Carroll to inaugurate drug court this week

Focus will be on quick intervention for abusers

April 08, 2007|By Arin Gencer | Arin Gencer,Sun Reporter

This Friday, Judge Michael M. Galloway of the Carroll County Circuit Court is scheduled to take the bench as usual, but he will be presiding over a different kind of court.

An adult drug treatment court is coming to Carroll, geared toward the county's nonviolent offenders with consistent substance-abuse problems. Described by many as intensive, with regular and frequent monitoring, the program tailors treatment and services to individuals, and then places responsibility on them to reduce and eventually eliminate their drug use.

"The biggest thing the drug court brings to the treatment process ... is to respond immediately when people stumble or slip or relapse," as opposed to waiting months for a hearing, Galloway said.

The court also gives judges another option for sentencing, said Assistant State's Attorney Edward Coyne.

Judges could refer offenders to the program instead of imposing jail time when dealing with plea negotiations, violations of probation and sentence modifications. If the defendants successfully complete the program, the court could suspend their jail sentence, put them on probation or end all supervision.

"We're very excited to begin," said Diane Jackson, the court's coordinator. She said the drug court will be held the second and fourth Fridays of the month.

While offenders who go through the county detention center "do well for a while," she said, "they don't have that support system, and then they come back."

But the adult drug treatment court is designed to support addicts' efforts to kick the habit, with random drug and alcohol testing every week, a curfew and regular contact with a case manager. Sanctions will be quick and timely, Jackson said, and could possibly include a weekend in jail or increased treatment services. Participants would also have incentives for doing well, she added.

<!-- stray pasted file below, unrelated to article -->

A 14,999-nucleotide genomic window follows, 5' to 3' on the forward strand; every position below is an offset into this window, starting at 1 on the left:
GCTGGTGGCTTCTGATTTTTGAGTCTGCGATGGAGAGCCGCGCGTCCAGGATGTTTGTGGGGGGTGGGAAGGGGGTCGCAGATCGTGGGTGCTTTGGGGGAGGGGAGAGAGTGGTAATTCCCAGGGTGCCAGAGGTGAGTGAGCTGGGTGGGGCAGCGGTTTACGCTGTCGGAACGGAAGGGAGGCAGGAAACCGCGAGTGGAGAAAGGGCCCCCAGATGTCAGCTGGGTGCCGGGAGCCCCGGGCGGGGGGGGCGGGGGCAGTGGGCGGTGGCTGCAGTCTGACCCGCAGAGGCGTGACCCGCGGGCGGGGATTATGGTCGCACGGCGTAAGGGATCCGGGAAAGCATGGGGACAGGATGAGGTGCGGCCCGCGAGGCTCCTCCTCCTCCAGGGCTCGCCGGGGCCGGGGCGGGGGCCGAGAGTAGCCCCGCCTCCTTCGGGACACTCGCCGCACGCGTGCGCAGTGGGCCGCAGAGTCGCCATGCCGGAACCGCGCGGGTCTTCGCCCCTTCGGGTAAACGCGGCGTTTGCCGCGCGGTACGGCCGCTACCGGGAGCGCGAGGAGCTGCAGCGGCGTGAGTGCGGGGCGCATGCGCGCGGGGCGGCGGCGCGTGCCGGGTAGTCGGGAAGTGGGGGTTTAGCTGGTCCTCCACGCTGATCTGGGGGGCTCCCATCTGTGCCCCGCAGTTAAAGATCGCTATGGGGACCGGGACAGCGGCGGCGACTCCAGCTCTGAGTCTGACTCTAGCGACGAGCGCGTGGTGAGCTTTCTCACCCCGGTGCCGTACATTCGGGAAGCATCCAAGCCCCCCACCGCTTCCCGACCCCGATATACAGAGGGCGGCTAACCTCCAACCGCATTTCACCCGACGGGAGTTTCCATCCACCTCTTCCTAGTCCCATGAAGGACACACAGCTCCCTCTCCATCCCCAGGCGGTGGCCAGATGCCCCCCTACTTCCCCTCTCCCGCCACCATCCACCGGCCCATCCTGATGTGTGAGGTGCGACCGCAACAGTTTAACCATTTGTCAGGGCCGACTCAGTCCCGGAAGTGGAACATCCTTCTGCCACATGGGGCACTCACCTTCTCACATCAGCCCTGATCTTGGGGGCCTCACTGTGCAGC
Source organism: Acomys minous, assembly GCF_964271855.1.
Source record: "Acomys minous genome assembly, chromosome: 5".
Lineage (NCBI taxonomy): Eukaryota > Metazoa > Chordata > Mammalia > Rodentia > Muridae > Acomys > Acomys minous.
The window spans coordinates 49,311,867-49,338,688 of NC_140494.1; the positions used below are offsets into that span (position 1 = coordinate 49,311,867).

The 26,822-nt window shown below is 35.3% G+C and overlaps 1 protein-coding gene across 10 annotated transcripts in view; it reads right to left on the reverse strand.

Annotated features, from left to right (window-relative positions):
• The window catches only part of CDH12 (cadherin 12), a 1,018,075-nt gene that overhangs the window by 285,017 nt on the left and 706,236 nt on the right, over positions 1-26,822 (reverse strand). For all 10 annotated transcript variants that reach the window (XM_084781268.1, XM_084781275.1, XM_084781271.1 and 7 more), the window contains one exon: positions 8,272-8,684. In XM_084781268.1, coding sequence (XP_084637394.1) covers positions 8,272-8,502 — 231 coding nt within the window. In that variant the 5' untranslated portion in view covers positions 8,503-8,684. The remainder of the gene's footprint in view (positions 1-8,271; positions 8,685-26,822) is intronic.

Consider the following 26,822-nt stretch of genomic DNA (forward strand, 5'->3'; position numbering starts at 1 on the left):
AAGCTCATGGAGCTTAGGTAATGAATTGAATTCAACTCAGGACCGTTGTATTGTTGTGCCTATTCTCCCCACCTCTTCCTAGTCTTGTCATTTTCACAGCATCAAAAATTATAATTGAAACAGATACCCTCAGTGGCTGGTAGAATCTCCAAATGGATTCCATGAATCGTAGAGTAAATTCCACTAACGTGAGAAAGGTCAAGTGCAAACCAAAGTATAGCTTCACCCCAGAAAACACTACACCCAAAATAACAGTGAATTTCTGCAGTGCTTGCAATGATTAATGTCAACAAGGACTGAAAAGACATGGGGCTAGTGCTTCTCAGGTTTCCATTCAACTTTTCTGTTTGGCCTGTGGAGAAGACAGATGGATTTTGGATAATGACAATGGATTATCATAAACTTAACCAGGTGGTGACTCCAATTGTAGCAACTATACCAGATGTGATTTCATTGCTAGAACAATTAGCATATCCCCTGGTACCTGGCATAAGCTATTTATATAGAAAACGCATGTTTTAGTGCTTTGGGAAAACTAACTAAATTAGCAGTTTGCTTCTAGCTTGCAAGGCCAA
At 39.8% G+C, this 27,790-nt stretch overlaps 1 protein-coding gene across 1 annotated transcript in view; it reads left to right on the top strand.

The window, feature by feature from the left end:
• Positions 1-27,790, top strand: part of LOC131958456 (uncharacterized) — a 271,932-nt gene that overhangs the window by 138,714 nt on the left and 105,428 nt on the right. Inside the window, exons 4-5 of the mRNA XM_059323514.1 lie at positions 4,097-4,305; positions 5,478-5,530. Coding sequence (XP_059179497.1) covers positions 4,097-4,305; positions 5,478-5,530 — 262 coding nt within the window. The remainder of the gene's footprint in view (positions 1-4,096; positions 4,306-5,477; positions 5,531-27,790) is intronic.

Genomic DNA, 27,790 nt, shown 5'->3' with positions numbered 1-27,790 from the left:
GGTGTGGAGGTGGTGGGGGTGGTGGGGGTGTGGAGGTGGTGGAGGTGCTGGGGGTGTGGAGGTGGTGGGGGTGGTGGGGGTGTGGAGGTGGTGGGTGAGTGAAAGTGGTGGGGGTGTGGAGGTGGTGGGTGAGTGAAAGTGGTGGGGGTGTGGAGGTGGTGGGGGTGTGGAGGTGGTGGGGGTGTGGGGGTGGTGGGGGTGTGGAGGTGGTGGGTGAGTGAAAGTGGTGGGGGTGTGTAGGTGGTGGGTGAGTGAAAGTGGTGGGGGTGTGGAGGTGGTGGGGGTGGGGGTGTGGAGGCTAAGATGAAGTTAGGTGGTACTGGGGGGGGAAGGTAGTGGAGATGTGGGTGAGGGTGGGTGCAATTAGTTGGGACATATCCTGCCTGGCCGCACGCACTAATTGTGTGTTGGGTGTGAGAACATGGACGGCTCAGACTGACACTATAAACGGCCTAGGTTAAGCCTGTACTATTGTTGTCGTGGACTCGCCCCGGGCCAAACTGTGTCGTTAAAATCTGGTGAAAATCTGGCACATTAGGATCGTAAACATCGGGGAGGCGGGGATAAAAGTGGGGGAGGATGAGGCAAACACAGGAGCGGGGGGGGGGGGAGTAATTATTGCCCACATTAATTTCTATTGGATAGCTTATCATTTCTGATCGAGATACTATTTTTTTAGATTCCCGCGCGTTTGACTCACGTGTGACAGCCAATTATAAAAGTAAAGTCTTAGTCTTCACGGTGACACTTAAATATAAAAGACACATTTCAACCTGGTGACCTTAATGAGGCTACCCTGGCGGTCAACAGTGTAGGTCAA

The program is looking for 50 participants in its first year, Jackson said. Those individuals would go through four phases: a 30-day orientation period, followed by minimum 60-, 120- and 180-day periods of consecutive clean time.

Carroll's will be the 34th operational drug court in Maryland.

The first was launched in Baltimore City District Court in 1994, said Gray Barton, executive director of the state's Office of Problem-Solving Courts. About 10 new courts are expected to start up in the next year, Barton said.

"What we've done as a society in the past has not worked. ... Drug courts bring the whole weight of the bench as well as the collaboration of key stakeholders," Barton said, referring to local treatment providers, health providers and attorneys. "The individual knows that he or she has to come in front of the judge every couple weeks and discuss their progress or lack of progress."

His belief that incarceration cannot solve substance-abuse problems led Warden George Hardinger of the Carroll County Sheriff's Office to suggest exploring the drug-treatment court option in a behavioral health and addictions council meeting last year.

The more he looked into it, Hardinger said, the more he felt "this is something that we need to seriously pursue."

When Barton told him grant money was available, Hardinger said he contacted the necessary people - including representatives from the court, the state's attorney's office and law enforcement - to discuss developing a grant proposal.

The $131,000 grant received from Barton's office runs through June 30, Jackson said.

While Coyne and others in the state's attorney's office said they were open to the program, they expressed cautious optimism as they wait to see how the concept takes root in Carroll.

"Obviously, we have concerns," said David Daggett, deputy state's attorney, adding that it is important to ensure the right people get into the program. "We serve the victims, so we have to look out for them, but at the same time, we have to look long-term at the big picture."

Galloway said the court seemed to fit his personal belief in the need to seek treatment for nonviolent drug offenders.

"It's more effective in terms of cost, it's more effective in terms of reducing recidivism," Galloway said.

Galloway and others said they estimate the majority of the cases on the typical day's criminal docket involve drugs or alcohol, whether it's the underlying cause - as in some domestic violence cases - or the principal reason.

"It's a pervasive problem," he said.

Ideally, the drug court would help alleviate that problem, Hardinger said.

"We've been blindly going down this road for too long," Hardinger said. "I'm convinced that incarceration is not the answer for addiction."

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